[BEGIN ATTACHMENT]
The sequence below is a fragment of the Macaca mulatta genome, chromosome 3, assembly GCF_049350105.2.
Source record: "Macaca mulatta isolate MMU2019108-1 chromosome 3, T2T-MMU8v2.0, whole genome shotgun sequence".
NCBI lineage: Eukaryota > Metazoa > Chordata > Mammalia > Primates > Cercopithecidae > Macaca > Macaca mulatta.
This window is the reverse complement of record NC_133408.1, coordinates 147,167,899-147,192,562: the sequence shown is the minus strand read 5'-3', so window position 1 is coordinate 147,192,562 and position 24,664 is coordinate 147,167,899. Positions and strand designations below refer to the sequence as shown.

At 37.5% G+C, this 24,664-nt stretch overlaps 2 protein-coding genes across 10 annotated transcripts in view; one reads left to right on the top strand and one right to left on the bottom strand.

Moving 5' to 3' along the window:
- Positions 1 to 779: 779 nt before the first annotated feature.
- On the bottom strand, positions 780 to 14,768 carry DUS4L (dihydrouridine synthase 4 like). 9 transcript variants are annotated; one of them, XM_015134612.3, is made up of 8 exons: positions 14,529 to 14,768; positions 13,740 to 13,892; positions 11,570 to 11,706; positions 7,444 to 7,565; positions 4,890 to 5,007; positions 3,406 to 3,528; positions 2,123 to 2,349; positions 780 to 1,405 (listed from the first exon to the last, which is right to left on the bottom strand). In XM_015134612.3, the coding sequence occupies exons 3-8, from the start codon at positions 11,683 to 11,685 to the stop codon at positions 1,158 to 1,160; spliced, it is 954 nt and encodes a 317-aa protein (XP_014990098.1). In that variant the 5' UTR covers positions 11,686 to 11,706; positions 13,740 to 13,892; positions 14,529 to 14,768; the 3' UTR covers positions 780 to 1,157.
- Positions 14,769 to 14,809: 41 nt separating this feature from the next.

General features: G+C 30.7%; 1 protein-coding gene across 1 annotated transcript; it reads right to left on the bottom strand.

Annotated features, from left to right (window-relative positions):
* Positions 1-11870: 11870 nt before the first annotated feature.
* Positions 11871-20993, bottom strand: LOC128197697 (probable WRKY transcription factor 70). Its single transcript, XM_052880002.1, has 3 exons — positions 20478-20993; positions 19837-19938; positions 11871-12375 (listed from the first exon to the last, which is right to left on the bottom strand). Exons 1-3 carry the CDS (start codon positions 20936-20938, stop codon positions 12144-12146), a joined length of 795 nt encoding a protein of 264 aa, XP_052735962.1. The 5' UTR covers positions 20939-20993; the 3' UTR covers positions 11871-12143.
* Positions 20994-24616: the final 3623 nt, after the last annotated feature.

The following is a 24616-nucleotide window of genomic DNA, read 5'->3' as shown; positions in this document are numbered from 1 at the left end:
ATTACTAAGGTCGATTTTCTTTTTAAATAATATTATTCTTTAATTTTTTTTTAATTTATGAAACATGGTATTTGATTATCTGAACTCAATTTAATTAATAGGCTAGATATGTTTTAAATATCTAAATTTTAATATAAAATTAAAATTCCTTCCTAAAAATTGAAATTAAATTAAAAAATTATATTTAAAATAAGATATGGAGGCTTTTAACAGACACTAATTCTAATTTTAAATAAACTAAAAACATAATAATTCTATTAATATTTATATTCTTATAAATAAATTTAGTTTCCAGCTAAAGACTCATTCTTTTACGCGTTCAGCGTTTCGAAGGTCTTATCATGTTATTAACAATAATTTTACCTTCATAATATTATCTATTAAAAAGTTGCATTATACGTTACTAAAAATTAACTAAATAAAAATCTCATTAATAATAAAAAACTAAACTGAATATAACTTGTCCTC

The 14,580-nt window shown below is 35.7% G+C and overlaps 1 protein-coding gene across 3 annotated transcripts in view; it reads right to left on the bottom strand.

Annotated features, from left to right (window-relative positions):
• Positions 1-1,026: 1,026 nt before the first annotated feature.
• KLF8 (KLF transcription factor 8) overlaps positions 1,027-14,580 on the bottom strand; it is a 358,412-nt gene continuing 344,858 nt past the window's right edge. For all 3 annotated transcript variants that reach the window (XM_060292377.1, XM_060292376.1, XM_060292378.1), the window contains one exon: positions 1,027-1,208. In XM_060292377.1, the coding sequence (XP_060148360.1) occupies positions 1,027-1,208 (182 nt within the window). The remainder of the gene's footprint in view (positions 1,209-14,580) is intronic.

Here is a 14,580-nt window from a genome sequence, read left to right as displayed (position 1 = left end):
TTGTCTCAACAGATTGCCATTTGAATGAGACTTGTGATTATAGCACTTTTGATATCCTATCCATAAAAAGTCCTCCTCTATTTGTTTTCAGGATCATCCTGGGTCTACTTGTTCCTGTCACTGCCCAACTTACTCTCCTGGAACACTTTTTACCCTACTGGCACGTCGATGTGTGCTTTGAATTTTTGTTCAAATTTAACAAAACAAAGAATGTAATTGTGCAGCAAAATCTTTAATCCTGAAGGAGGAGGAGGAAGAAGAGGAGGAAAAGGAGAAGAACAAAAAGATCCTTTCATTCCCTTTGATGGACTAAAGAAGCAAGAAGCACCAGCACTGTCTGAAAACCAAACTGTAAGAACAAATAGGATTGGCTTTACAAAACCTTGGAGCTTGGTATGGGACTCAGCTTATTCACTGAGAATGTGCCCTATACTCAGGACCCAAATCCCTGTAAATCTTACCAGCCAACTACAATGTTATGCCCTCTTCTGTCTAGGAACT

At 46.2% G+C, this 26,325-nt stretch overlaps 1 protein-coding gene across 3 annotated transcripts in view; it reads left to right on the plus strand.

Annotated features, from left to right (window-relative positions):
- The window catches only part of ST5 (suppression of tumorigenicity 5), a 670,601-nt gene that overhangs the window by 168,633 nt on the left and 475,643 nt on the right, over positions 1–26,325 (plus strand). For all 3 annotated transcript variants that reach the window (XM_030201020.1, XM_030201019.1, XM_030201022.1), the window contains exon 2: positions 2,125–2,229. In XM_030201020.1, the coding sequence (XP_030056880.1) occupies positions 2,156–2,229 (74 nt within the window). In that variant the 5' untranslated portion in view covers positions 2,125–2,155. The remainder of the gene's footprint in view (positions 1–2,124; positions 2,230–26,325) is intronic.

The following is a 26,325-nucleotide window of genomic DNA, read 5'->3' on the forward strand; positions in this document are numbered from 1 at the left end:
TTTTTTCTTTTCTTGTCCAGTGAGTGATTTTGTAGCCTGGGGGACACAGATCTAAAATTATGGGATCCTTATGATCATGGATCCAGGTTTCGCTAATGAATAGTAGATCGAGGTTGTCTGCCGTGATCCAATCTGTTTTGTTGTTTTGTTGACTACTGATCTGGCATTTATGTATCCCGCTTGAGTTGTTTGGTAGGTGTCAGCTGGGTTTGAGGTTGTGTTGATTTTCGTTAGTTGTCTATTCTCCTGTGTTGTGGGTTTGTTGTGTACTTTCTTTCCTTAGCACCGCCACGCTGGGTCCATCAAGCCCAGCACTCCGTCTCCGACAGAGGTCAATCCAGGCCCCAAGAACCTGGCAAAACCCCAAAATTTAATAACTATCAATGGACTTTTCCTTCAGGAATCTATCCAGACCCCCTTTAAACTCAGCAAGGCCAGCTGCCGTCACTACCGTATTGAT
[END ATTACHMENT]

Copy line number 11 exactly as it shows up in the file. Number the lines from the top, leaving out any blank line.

Annotated features, from left to right (window-relative positions):